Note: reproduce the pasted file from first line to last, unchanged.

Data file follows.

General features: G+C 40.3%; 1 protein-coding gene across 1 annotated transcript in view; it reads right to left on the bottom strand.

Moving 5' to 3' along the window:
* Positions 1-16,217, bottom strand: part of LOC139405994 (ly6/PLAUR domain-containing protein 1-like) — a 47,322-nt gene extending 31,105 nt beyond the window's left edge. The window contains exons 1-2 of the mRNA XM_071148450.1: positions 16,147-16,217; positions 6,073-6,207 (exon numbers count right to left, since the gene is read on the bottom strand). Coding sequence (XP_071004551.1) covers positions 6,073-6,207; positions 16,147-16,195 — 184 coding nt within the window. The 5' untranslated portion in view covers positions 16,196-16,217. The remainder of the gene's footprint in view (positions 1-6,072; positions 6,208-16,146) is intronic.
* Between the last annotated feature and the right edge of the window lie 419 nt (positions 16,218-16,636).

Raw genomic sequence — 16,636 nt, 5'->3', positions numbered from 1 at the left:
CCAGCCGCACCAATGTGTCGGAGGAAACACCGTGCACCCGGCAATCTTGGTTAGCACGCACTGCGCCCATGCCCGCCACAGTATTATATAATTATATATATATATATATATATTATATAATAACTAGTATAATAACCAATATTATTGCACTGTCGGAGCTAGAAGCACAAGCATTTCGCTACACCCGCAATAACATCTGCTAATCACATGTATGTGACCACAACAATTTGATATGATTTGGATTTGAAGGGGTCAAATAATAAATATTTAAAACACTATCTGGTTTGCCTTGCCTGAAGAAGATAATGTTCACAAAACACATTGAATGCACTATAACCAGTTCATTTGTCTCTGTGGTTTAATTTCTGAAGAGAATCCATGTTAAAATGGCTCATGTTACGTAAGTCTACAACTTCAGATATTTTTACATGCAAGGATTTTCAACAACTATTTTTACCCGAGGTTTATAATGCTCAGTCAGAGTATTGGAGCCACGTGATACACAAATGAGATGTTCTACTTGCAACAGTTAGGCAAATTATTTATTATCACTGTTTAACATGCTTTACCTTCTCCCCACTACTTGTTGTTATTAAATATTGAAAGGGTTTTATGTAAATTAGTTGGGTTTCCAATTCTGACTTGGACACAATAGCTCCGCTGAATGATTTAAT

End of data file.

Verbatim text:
General features: G+C 40.3%; 1 protein-coding gene across 1 annotated transcript in view; it reads right to left on the bottom strand.

Moving 5' to 3' along the window:
* Positions 1-16,217, bottom strand: part of LOC139405994 (ly6/PLAUR domain-containing protein 1-like) — a 47,322-nt gene extending 31,105 nt beyond the window's left edge. The window contains exons 1-2 of the mRNA XM_071148450.1: positions 16,147-16,217; positions 6,073-6,207 (exon numbers count right to left, since the gene is read on the bottom strand). Coding sequence (XP_071004551.1) covers positions 6,073-6,207; positions 16,147-16,195 — 184 coding nt within the window. The 5' untranslated portion in view covers positions 16,196-16,217. The remainder of the gene's footprint in view (positions 1-6,072; positions 6,208-16,146) is intronic.
* Between the last annotated feature and the right edge of the window lie 419 nt (positions 16,218-16,636).

Raw genomic sequence — 16,636 nt, 5'->3', positions numbered from 1 at the left:
CCAGCCGCACCAATGTGTCGGAGGAAACACCGTGCACCCGGCAATCTTGGTTAGCACGCACTGCGCCCATGCCCGCCACAGTATTATATAATTATATATATATATATATATATTATATAATAACTAGTATAATAACCAATATTATTGCACTGTCGGAGCTAGAAGCACAAGCATTTCGCTACACCCGCAATAACATCTGCTAATCACATGTATGTGACCACAACAATTTGATATGATTTGGATTTGAAGGGGTCAAATAATAAATATTTAAAACACTATCTGGTTTGCCTTGCCTGAAGAAGATAATGTTCACAAAACACATTGAATGCACTATAACCAGTTCATTTGTCTCTGTGGTTTAATTTCTGAAGAGAATCCATGTTAAAATGGCTCATGTTACGTAAGTCTACAACTTCAGATATTTTTACATGCAAGGATTTTCAACAACTATTTTTACCCGAGGTTTATAATGCTCAGTCAGAGTATTGGAGCCACGTGATACACAAATGAGATGTTCTACTTGCAACAGTTAGGCAAATTATTTATTATCACTGTTTAACATGCTTTACCTTCTCCCCACTACTTGTTGTTATTAAATATTGAAAGGGTTTTATGTAAATTAGTTGGGTTTCCAATTCTGACTTGGACACAATAGCTCCGCTGAATGATTTAAT